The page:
An adjustment event can arise where:-
» all or part of the supply or acquisition is cancelled or returned;
» the consideration of the supply or acquisition is altered, such as through a volume discount;
» a supply becomes, or stops being taxable; or
» an acquisition becomes or stops being creditable.
Adjustment events affect both the GST credit claimable by the customer and the GST payable by the supplier. The likelihood that GST amounts payable and claimable will undergo adjustment subsequent to the lodgment of GST returns means detailed records of the GST charged on each and every supply and the tax period of remittance and detailed records of the GST claimed for each and every acquisition and the tax period of claim must be kept. The process may best be illustrated by an example.
Mr S Gonzales is a courier and registered. He undertakes to courier documents for Mr S Katt who is also registered. Mr Gonzales sends Mr Katt a bill of $2,200 for the courier services provided in a quarter. Mr Katt pays the bill. Mr Gonzales accounts for $200 in GST. Later Mr Katt talks about the huge cost of couriers to a friend who assures Mr Katt that he has paid too much. Mr Katt complains to the Master Couriers Association who persuade Mr Gonzales to reduce his bill and refund Mr Katt $550.
Assuming Mr Gonzales has already lodged his GST return for the tax period within which the original bill was issued, he needs to make an adjustment. As the corrected GST amount is smaller than the previously attributed GST amount Mr Gonzales has paid too much GST and has a "decreasing adjustment", reducing the net amount of GST payable. The amount of the adjustment will be 1/11 of $550, which equals $50.
Assuming Mr Katt has already lodged his GST return for the tax period within which the original bill was received, when he is refunded $550 he needs to make an adjustment. As the corrected input tax credit amount is smaller than the previously attributed input tax credit amount MR Katt makes a "increasing adjustment", increasing the net amount of GST payable. The amount of the adjustment will be 1/11 of $550, which equals $50.
Bad debts written off - Supplies
If you account for GST other than on a cash basis (you have a choice if your turnover is under $500,000, but where you account on an accruals basis for tax purposes you would most likely account for GST in the same way) you may account for the GST on a taxable supply before you receive payment. If you provide for the GST but end up writing off the debt and not receiving payment you will have accounted for too much GST. You therefore have a decreasing adjustment to reduce the net amount of GST payable. You will have accounted for GST of 1/11 of the amount you were due to receive. Therefore, if you write off the entire amount as bad, the amount of the decreasing adjustment is 1/11 of the amount written off. Clearly, full details of all accounts receivable will need to be maintained and any bad debt write offs will need to be detailed and specifically allocated to customers. Furthermore, your decreasing adjustment will give rise to an increasing adjustment on the part of the customer concerned, as explained below, and so this customer will need to be informed by you of the debt write off!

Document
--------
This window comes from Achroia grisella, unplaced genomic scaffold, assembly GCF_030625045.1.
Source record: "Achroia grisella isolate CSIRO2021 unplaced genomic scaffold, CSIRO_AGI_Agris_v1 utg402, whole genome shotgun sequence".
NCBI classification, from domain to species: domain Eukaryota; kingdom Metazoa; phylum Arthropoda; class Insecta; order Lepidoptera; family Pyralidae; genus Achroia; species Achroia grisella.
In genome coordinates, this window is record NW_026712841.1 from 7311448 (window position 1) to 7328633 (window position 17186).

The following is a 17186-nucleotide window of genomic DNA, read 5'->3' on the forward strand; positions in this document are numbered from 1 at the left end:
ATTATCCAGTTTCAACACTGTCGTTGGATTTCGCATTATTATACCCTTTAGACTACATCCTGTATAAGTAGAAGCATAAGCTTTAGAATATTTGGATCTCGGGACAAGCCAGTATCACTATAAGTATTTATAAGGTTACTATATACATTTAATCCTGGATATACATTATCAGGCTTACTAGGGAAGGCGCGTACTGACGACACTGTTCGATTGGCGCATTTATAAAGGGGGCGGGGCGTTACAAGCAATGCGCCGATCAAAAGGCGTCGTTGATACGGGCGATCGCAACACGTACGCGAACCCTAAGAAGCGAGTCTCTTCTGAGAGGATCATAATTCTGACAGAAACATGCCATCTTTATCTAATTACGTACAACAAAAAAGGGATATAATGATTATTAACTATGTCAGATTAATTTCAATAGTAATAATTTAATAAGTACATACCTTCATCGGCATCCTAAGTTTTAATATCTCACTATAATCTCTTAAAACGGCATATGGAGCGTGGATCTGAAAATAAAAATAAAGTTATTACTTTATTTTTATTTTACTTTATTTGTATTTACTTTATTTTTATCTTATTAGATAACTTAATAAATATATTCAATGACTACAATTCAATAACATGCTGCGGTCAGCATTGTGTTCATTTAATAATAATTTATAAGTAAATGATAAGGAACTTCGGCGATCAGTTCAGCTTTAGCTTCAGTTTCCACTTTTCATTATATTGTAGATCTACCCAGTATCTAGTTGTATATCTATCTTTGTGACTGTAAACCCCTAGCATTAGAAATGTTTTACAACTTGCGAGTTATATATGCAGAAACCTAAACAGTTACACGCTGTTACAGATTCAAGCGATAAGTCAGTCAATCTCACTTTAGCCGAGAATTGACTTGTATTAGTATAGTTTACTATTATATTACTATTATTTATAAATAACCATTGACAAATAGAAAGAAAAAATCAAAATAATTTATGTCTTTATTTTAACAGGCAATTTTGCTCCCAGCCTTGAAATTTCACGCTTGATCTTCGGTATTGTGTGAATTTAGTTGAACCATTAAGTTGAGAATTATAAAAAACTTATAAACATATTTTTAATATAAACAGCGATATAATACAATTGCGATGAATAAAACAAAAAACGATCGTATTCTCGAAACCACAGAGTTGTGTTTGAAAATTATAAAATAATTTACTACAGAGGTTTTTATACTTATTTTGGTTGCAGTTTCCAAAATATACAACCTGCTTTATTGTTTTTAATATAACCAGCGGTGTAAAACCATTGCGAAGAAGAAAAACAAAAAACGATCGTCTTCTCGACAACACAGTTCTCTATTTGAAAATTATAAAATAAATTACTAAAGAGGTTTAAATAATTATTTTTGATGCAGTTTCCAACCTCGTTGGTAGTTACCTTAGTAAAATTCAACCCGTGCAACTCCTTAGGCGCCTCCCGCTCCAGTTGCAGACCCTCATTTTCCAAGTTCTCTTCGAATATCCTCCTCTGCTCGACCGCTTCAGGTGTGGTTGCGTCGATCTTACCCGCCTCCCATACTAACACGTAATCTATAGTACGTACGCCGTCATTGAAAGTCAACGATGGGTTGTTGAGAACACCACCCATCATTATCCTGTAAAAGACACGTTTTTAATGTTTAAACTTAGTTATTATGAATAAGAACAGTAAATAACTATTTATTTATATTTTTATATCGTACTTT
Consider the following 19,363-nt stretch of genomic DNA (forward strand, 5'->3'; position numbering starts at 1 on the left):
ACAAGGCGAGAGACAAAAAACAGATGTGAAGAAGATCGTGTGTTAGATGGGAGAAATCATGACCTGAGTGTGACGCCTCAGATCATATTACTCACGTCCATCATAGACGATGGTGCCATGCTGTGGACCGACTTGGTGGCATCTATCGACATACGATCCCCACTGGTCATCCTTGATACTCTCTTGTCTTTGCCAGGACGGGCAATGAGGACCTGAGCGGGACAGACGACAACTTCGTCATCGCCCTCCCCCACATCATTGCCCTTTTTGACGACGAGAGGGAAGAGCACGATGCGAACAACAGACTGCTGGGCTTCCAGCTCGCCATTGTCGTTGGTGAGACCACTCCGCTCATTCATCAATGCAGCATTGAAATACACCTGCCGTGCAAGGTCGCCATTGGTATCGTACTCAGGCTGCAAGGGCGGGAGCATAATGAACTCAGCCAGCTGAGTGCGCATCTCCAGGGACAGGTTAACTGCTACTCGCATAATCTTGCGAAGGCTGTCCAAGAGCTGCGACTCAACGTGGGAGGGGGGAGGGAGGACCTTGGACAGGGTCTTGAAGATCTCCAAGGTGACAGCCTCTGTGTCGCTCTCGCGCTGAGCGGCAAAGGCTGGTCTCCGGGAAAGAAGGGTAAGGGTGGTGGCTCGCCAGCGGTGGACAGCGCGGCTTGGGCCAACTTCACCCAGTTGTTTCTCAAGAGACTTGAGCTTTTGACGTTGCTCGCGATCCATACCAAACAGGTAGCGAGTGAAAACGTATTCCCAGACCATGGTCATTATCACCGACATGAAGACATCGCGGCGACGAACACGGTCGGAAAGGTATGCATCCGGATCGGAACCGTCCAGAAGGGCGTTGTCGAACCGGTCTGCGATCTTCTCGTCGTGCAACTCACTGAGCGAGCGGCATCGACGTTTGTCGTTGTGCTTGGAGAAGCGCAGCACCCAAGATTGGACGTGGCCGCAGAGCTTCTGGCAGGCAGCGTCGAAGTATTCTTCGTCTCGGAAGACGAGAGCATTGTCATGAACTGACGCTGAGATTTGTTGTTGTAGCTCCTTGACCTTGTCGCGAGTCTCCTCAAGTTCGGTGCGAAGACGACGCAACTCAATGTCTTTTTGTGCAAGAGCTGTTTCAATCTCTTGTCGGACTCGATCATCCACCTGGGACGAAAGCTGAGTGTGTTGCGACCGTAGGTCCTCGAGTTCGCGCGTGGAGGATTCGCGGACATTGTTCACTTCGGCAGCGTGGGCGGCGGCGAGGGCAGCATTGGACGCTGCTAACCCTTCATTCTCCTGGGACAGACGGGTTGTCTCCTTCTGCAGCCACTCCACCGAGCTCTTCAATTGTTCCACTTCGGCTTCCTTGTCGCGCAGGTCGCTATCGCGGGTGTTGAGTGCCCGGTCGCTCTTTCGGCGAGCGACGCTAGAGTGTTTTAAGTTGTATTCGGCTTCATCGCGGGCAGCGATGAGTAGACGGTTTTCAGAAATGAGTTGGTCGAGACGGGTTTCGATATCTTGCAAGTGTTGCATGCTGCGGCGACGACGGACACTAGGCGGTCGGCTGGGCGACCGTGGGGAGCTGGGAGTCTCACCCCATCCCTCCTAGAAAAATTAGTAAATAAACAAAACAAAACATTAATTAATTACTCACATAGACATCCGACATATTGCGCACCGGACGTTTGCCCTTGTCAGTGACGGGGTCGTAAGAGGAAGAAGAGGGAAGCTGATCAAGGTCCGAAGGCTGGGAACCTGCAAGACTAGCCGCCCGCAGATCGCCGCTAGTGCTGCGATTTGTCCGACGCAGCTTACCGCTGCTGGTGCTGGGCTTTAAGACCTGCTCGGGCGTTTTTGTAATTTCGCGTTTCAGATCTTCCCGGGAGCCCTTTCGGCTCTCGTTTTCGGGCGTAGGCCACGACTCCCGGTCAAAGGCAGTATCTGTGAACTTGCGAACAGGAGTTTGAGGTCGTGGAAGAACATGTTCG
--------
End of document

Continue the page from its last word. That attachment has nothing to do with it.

Recovering bad debts - Supplies
If you previously wrote off a bad debt for a taxable supply, had a decreasing adjustment, and later recover some or all of the debt, you will not have paid GST on the amount recovered. You will not have accounted for all of the GST on the supply. You therefore have an increasing adjustment to increase your net amount of GST payable in the tax period in which you recover some or all of the debt. The previous decreasing adjustment was 1/11 of the amount written off. The increasing adjustment is 1/11 of the amount recovered. This is the amount of GST on the amount recovered.
Bad debts - Acquisitions
If you account for GST other than on a cash basis you may account for the input tax credit on a creditable acquisition before you pay any or all of the amount due. If you have accounted for the input tax credit on an acquisition and the supplier later writes off as a bad debt all of the consideration you were liable to pay for the supply, you will have accounted for an input tax credit in relation to an acquisition for which GST has not been paid. You are only entitled to input tax credits for GST included in the consideration for acquisitions you make. If the supplier writes off some of the consideration as a bad debt you will have accounted for an amount of input tax credit for an amount of GST that the supplier has had refunded. In either case you will have accounted for too much input tax credit. You therefore have an increasing adjustment to increase your net amount of GST payable, in the same way as the supplier has a corresponding decreasing adjustment.
If you previously had a decreasing adjustment because of a bad debt written off, and you later pay some or all of the debt, you will not have received enough input tax credit for the GST paid on the amount recovered. You will not have accounted for all of the input tax credit on the acquisition. You therefore have a decreasing adjustment to decrease your net amount of GST payable in the tax period in which you pay some or all of the debt, in the same way as the supplier has a corresponding increasing adjustment..
Generally, your tax periods will be three months long and end on 31 March, 30 June, 30 September and 31 December. If your annual turnover exceeds $20 million, you must use one month tax periods.
Above I have highlighted what I think are the key practical aspects of this legislation which are bound to have wide application. A great deal more requirements apply to other specific situations. I believe that the nature of these requirements are such that small businesses need to make good use of the lead up to the start of this legislation becoming acquainted with the significant changes in work practices which will be forced upon them from day one of the operation of this legislation. The accounting and administrative requirements are such that real planning needs to start now. Neglect of the implications of the GST regime could lead to loss of profits or worse for the huge numbers of self employed people and micro businesses now actively participating in the market place.